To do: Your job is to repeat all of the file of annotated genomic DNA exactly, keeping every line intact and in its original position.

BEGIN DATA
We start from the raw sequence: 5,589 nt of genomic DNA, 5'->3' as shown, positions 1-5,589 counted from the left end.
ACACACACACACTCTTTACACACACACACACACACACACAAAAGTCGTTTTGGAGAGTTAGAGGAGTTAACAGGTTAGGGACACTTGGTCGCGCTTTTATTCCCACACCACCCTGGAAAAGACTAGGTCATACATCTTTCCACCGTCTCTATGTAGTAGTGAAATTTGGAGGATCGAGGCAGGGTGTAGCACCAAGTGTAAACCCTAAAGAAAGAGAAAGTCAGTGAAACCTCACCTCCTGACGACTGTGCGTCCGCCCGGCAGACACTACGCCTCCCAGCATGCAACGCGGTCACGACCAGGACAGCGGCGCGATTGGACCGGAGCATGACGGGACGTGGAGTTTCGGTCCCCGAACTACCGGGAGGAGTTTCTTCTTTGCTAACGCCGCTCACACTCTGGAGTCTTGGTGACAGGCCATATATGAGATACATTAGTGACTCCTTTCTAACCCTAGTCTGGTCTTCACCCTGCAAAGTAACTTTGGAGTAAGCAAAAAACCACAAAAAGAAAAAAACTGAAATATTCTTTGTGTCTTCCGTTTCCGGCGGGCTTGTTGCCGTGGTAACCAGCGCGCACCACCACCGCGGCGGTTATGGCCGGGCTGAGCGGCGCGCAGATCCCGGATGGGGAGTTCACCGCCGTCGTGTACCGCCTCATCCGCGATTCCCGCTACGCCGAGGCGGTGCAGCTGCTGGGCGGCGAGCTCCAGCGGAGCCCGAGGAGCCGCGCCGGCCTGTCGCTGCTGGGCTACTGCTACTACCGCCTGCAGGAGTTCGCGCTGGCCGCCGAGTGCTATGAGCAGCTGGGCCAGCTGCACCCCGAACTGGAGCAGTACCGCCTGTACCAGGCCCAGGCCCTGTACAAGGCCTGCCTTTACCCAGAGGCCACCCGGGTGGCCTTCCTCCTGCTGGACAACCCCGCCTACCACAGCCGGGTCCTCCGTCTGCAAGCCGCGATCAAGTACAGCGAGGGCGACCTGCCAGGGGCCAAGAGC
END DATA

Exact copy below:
We start from the raw sequence: 5,589 nt of genomic DNA, 5'->3' as shown, positions 1-5,589 counted from the left end.
ACACACACACACTCTTTACACACACACACACACACACACAAAAGTCGTTTTGGAGAGTTAGAGGAGTTAACAGGTTAGGGACACTTGGTCGCGCTTTTATTCCCACACCACCCTGGAAAAGACTAGGTCATACATCTTTCCACCGTCTCTATGTAGTAGTGAAATTTGGAGGATCGAGGCAGGGTGTAGCACCAAGTGTAAACCCTAAAGAAAGAGAAAGTCAGTGAAACCTCACCTCCTGACGACTGTGCGTCCGCCCGGCAGACACTACGCCTCCCAGCATGCAACGCGGTCACGACCAGGACAGCGGCGCGATTGGACCGGAGCATGACGGGACGTGGAGTTTCGGTCCCCGAACTACCGGGAGGAGTTTCTTCTTTGCTAACGCCGCTCACACTCTGGAGTCTTGGTGACAGGCCATATATGAGATACATTAGTGACTCCTTTCTAACCCTAGTCTGGTCTTCACCCTGCAAAGTAACTTTGGAGTAAGCAAAAAACCACAAAAAGAAAAAAACTGAAATATTCTTTGTGTCTTCCGTTTCCGGCGGGCTTGTTGCCGTGGTAACCAGCGCGCACCACCACCGCGGCGGTTATGGCCGGGCTGAGCGGCGCGCAGATCCCGGATGGGGAGTTCACCGCCGTCGTGTACCGCCTCATCCGCGATTCCCGCTACGCCGAGGCGGTGCAGCTGCTGGGCGGCGAGCTCCAGCGGAGCCCGAGGAGCCGCGCCGGCCTGTCGCTGCTGGGCTACTGCTACTACCGCCTGCAGGAGTTCGCGCTGGCCGCCGAGTGCTATGAGCAGCTGGGCCAGCTGCACCCCGAACTGGAGCAGTACCGCCTGTACCAGGCCCAGGCCCTGTACAAGGCCTGCCTTTACCCAGAGGCCACCCGGGTGGCCTTCCTCCTGCTGGACAACCCCGCCTACCACAGCCGGGTCCTCCGTCTGCAAGCCGCGATCAAGTACAGCGAGGGCGACCTGCCAGGGGCCAAGAGC